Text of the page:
Monday, April 18, 2016

Newspaper Plant Pot Experiment

For many years I've used thousands of 6 and 8 ounce yoghurt cups and dozens of plastic vacuum-formed seedling trays to grow out seedlings. They work but both are too short (less than 3 inches): roots soon hit the bottom where they wind round and round and tangle. Stretching roots out when transplanting damages them, slowing growth. Though it's easy to remove plants from the separate yoghurt cups, only 24 fit in common flats (10.5" x 21"). Many more plants fit in the seedling trays (72) but it is challenging to remove them one by one without damaging tender roots and stems. A better system would not require removing young plants from their container that would dissolve into the soil.
Flat with 24 Each 6 or 8 Ounce Yoghurt Containers: They Take Too Much Space!
Bottom View: Plastic Seedling Tray with 72 Positions (2.4" Tall)
Top View: Seedling Tray
A sophisticated Japanese system uses paper honeycombs that enable seeds to grow to an appropriate size and then flats are automatically planted very rapidly, with each plant appropriately spaced without removing the paper. But these are suitable for high volume closely spaced salad growers, not for larger plants or flowers. There are also systems for forming paper cups using newspaper but these are typically less than 3 inches tall. I wanted tubes closer to 6 inches tall. 

After trying a few diameters and lengths, I settled on paper tubes wrapped around a short length of 1.5 inch PVC pipe (1.625" OD) because three rows of three tubes fit nicely inside tall square plastic flower pots. Eight of these pots, with nine paper tubes in each fit perfectly in a flat, the same number, 72, as the seedling trays. Each tube holds the same amount of growing medium as an eight ounce yoghurt cup but takes up one-third the space.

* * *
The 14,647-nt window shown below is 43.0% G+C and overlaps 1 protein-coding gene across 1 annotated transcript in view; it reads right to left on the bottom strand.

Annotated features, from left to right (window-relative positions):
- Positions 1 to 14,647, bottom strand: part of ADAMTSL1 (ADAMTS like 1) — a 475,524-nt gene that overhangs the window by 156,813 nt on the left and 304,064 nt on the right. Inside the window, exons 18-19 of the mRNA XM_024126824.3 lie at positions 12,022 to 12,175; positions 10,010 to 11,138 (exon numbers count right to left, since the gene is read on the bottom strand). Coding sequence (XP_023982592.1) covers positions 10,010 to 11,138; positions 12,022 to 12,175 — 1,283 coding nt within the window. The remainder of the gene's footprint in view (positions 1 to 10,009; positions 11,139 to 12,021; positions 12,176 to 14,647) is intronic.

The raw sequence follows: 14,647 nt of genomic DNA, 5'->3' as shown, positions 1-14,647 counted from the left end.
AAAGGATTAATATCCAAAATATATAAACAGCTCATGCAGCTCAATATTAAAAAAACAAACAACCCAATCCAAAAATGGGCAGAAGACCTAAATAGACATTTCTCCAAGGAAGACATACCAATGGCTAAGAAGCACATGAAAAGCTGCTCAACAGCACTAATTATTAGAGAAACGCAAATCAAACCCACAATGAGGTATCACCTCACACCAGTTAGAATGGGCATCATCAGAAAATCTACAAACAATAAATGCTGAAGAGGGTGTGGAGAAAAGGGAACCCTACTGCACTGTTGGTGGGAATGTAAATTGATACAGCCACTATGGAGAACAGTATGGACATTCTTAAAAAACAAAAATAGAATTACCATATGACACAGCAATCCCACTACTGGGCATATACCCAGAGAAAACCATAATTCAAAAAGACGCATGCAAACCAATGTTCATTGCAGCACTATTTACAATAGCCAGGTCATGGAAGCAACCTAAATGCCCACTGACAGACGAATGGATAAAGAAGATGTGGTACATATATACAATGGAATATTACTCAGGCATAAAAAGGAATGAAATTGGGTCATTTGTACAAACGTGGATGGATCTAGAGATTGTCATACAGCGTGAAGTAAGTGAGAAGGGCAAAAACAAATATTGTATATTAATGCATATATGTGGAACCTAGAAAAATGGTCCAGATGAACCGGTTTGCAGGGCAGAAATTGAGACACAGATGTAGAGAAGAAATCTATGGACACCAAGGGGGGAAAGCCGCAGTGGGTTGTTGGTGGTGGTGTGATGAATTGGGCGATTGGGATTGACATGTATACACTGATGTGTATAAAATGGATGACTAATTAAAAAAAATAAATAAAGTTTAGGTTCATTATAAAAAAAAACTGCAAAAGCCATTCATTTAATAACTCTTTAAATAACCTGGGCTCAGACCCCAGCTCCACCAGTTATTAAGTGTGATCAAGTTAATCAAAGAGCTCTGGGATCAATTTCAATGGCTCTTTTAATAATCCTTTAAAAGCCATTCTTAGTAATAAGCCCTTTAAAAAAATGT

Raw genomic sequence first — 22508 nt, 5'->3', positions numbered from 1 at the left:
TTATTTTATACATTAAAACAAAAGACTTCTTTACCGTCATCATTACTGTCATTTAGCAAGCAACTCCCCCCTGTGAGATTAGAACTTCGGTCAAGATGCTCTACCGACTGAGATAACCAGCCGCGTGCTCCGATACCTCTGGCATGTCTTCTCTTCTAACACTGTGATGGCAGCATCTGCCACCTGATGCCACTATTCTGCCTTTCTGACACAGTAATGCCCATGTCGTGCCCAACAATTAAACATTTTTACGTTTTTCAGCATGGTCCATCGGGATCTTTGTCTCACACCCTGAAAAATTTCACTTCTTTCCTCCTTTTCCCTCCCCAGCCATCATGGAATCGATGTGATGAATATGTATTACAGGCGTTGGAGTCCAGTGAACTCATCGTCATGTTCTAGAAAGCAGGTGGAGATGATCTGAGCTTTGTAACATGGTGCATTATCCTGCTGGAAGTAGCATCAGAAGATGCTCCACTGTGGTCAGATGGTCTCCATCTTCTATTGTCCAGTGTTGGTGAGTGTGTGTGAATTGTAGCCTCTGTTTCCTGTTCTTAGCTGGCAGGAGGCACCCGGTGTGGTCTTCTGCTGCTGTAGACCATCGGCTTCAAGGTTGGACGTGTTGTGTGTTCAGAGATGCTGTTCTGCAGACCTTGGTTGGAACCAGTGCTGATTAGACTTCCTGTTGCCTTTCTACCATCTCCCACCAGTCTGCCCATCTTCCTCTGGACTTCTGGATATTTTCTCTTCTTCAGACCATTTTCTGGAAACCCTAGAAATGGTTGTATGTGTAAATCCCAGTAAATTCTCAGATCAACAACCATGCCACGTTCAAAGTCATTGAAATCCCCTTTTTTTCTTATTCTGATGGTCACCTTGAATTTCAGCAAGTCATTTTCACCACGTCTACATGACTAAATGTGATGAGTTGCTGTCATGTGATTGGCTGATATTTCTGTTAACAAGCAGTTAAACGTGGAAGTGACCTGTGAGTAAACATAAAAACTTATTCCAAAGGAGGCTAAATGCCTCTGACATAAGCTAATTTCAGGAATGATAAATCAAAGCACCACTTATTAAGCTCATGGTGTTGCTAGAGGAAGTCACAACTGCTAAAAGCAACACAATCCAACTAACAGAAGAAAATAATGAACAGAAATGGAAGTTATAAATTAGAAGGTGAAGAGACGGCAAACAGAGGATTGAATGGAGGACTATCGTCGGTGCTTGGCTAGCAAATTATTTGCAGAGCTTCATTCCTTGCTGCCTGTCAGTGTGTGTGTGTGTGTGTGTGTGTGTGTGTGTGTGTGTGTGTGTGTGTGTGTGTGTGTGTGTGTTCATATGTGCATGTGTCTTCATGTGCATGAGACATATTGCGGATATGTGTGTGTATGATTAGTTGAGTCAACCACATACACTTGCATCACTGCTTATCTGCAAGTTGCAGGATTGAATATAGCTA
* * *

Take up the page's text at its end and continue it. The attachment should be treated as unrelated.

White Glue Used to Form Newspaper (5.5" x 7") Into Tubes (Around 1.5" PVC Pipe)
Basket and Trug Filled with Paper Tubes
Tray Holding Eight Square Plastic Pots That Hold Nine Paper Tubes Each
Tube-Filling Process - 50:50 Seed Starting Medium:Composted Manure 
Seed Sprouting Operation
Planting Tomato Seedlings: One Per Tube
Flat Transport System to Greenhouse
Paper Tube Growing Experiments: Five Types of Onions, Cabbages, Flowers and Tomatoes 
Peppers Growing in Yoghurt Cups
Above: Flowers Growing in Various Shallow Cups; Below: Lettuce and Parsley
If these paper tubes filled with growing medium and a seedling are easy to plant, and the onions, cabbage and tomatoes grow without hesitation, this new technique will take over the messy yoghurt container system. They have been deteriorating for years and take time to collect, clean and store. The space they take growing limits how many plants we can fit in the greenhouse. We'll be able to fit three times as many using the paper tubes! I can make a few hundred during a typical DVD, fewer if there are subtitles I have to read!

Sunday, April 10, 2016

Renewing the Chicken Tractor Roof